Vancouver freestyle skiing preview
In its fifth Games, aerials may be the most jaw-dropped event in all Olympics
Reigning gold medalist Jennifer Heil of Canada is the woman to beat in moguls
U.S. ex-alpine hero Daron Rahlves hopes to heal in time to compete in ski cross
SI.com's writers will preview each event from the 2010 Winter Olympics in Vancouver. Here's Sarah Kwak's look ahead to freestyle skiing, broken down into the event's three disciplines: aerials, moguls and the brand-new ski cross.
This high-flying, acrobatic sport, added to the program in 1994, is probably the most awe-inspiring Olympic event -- winter or summer. Picking up speed down a hill, skiers take off a massive ramp that sends them some 60 feet into the air, where they twist, turn, and flip with the grace of gymnasts, before landing on a snow-covered downhill incline. Yeah, it looks even harder than it sounds.
With all the air and the incredible tricks, it's an absolutely breathtaking sport to watch. Now in its fifth Games, the jumps are reaching extreme levels of difficulty. A handful of male athletes, for instance, are thought to be prepping a quintuple-twisting triple backflip, the most difficult jump allowed in international competition. That's three back flips with five full twists, and all with a snowsuit on and a pair of skis strapped to their feet. Even if you can't respect the skills, you really can't deny their courage.
Athletes to watch
Steve Omischl, Canada: The Ontario native will have the crowd behind him, but it's his remarkable résumé that makes him a favorite to win gold. In 78 career international competitions, the 31-year-old aerialist has landed on the podium in 40 times; 20 of those were gold. Sttill, an Olympic medal has eludeed him. While Omischl says he's capable of pulling off the quint, he's also learned about biting off more than he can chew. In Turin, he flubbed the landing on an unnecessarily difficult preliminary jump and failed to qualify for the finals.
Ryan St. Onge, USA.: While Omischl might be a favorite, he isn't the reigning world champion. That title belongs to three-time national champ St. Onge, who edged out Omischl by less than three points with a couple of impressive jumps that included a flawless double full-full-full, a jump that requires four twists and three flips. His jumps are really the only part of St. Onge that could be considered textbook. As a child, he spent third grade sailing with his family on a boat, visited third world countries in the Caribbean and took to aerial skiing.
Anton Kushnir, Belarus: The overall World Cup leader this season has not finished out of the top five this season, and in all four World Cup events, the 25-year-old aerialist has landed on the podium, winning two of them. After an eighth-place finish in Turin, Kushnir is hitting his stride heading into Vancouver. He is attempting to step out of the shadow of fellow Belarusian Dmitri Dashchinski, a two-time Olympic medalist, who will also have a shot at the podium.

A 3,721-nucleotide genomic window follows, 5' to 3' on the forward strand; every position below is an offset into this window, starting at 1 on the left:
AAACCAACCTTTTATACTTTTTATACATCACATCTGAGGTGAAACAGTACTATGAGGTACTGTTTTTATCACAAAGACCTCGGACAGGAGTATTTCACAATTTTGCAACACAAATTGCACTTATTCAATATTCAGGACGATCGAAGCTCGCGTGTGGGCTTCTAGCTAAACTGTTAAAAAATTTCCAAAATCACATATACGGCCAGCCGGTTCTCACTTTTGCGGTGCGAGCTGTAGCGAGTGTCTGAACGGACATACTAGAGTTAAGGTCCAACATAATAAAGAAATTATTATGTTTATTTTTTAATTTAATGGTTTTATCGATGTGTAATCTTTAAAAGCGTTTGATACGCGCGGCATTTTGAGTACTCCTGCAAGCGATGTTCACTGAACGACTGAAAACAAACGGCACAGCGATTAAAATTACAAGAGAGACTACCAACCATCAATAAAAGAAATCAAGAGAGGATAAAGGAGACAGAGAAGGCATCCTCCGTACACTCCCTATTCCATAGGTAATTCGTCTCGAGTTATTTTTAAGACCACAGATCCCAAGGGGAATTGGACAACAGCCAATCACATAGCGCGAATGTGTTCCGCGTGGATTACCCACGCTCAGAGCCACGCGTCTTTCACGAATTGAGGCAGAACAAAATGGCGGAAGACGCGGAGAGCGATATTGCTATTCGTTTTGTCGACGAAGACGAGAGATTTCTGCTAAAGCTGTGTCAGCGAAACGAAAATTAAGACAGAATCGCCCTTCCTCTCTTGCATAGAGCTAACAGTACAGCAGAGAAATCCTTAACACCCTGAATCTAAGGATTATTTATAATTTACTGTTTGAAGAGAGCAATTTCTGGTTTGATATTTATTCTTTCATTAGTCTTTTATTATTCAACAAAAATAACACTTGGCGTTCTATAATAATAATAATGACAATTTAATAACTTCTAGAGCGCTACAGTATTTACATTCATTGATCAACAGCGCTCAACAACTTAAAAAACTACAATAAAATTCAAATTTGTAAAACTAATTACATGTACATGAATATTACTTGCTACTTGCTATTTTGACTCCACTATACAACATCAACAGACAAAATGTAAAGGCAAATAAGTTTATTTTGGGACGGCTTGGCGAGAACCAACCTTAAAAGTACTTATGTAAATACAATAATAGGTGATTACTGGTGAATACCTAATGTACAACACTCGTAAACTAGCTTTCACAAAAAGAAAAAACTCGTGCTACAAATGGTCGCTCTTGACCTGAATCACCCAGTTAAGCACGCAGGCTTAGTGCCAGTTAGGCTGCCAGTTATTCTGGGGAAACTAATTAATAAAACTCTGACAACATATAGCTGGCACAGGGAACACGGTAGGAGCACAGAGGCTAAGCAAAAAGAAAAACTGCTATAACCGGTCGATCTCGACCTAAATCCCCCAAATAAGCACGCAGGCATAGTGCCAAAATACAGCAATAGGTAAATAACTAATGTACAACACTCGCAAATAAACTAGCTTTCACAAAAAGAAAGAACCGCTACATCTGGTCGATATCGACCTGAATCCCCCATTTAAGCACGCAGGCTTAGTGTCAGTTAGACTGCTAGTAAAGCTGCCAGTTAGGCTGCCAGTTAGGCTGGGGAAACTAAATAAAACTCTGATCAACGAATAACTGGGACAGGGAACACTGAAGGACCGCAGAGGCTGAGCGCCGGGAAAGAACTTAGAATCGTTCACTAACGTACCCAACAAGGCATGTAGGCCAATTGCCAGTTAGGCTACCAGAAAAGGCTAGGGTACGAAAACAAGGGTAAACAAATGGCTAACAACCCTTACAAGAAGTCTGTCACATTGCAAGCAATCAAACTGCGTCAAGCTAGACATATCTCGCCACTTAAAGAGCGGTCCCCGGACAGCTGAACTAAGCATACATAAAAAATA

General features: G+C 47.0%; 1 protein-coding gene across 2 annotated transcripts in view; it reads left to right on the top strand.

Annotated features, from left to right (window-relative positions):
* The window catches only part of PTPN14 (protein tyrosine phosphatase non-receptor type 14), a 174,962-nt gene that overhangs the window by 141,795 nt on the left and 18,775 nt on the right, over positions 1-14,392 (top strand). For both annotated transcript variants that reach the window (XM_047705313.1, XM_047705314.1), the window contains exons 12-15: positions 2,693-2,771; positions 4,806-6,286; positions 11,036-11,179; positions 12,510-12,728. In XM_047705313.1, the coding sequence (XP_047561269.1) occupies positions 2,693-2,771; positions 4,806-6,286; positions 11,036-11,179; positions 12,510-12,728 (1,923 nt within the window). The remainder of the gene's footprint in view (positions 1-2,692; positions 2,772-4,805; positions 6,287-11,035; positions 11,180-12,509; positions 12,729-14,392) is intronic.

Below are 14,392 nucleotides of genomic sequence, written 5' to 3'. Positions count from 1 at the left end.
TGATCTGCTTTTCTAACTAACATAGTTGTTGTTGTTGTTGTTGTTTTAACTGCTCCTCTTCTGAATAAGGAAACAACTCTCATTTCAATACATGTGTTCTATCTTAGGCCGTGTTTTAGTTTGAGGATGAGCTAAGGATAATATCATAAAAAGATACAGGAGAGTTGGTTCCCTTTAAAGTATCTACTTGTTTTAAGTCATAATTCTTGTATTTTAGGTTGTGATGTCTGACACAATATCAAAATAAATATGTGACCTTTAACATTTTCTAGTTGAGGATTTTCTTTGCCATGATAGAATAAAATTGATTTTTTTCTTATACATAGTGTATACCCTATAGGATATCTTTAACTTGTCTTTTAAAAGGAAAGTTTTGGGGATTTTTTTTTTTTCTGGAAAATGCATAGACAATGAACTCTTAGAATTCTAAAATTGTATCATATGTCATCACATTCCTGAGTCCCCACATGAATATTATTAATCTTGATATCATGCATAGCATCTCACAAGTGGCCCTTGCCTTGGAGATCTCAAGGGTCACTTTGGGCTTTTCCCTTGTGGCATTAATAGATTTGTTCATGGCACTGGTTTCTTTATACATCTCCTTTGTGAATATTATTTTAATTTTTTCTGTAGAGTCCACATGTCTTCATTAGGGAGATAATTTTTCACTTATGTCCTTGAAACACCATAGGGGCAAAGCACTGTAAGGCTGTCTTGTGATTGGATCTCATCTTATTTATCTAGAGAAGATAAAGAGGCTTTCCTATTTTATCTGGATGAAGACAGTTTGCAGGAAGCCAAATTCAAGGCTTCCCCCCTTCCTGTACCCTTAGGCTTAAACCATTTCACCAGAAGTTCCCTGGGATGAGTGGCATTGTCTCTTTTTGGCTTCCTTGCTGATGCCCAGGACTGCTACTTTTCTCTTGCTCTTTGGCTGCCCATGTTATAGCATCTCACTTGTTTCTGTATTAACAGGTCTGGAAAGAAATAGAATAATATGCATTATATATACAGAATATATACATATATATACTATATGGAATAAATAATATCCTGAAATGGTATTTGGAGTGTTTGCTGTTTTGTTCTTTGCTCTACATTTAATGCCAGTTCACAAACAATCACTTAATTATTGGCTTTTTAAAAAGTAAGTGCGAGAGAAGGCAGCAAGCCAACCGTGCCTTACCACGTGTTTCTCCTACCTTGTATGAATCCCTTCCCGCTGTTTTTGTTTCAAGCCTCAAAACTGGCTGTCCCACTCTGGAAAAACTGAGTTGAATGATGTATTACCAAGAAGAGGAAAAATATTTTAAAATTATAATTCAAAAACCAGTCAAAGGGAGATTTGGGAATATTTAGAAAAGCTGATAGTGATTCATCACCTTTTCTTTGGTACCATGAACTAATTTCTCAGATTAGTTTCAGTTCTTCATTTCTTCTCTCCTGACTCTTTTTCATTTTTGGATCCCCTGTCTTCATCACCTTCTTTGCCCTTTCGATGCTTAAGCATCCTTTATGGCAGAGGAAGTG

Li Nina, China: The 27-year-old Li has placed out of the top five just once in the last year, picking up four wins on the international circuit. And though she currently trails fellow countrywomen Guo Xinxin and Xu Mengtao in the overall World Cup standings, Li knows how to respond in the big moments; her three World Championships titles suggest that much. When she and her teammates Guo and Xu Nannan held onto the top three spots going into the finals in Turin, she pulled through when the others didn't, earning a silver medal behind Evelyne Leu of Switzerland.
Apart from St. Onge, who is still working his way to qualifying for the Games, Jeret "Speedy" Peterson can certainly put on a show. His signature move, a quint jump he calls the Hurricane, incorporates five twists and three back flips. Though he completed the jump in Turin, he put his hand down on the landing which dropped him to seventh place. While Peterson has never struggled with difficulty, if he can nail his jumps, he could certainly make Olympic history and win the competition. Also winning at the U.S. trials was Lacy Schnoor, who came out on top after top Americans Emily Cook and Jana Lindsey took spills. Cook, who took a two-year layoff after shattering her feet right before the Salt Lake Games, just missed the podium at Worlds last year, finishing fourth.
Grudge match: Chinese women vs. the world
China owned the top four spots in the World Cup standings this season and will enter Vancouver as favorites, maybe to even sweep the entire podium. The Chinese aerialists, many of whom were formally trained gymnasts, have unparalleled acrobatic skills. "I wont be really threatened by the foreign skiers at the Winter Games," Li told China's People's Daily. "Anyway, the gold medal will be in China's pocket." But Lydia Lassila might pose a threat. At Deer Valley last month, the Australian, who ruptured her knee on a landing in Turin in 2006, posted a world record, two-jump score of 220.91.
Bet you didn't know
A quick primer on the jump lingo: A back-lay is a flip with no twists. A Full is doing one twist during one flip. A Double Full is doing two twists in the course of one flip. A Triple Full is doing three twists in one flip. So, a Full-Double Full-Full, known as The Daddy, means the skier does a total of four twists and three flips, cramming in two rotations during the second flip. Ever wonder why the skiers usually wear white? The contrast to the night sky makes it easier for the judges to make out the lines of their bodies.
Gold medal dates
Ladies: Feb. 24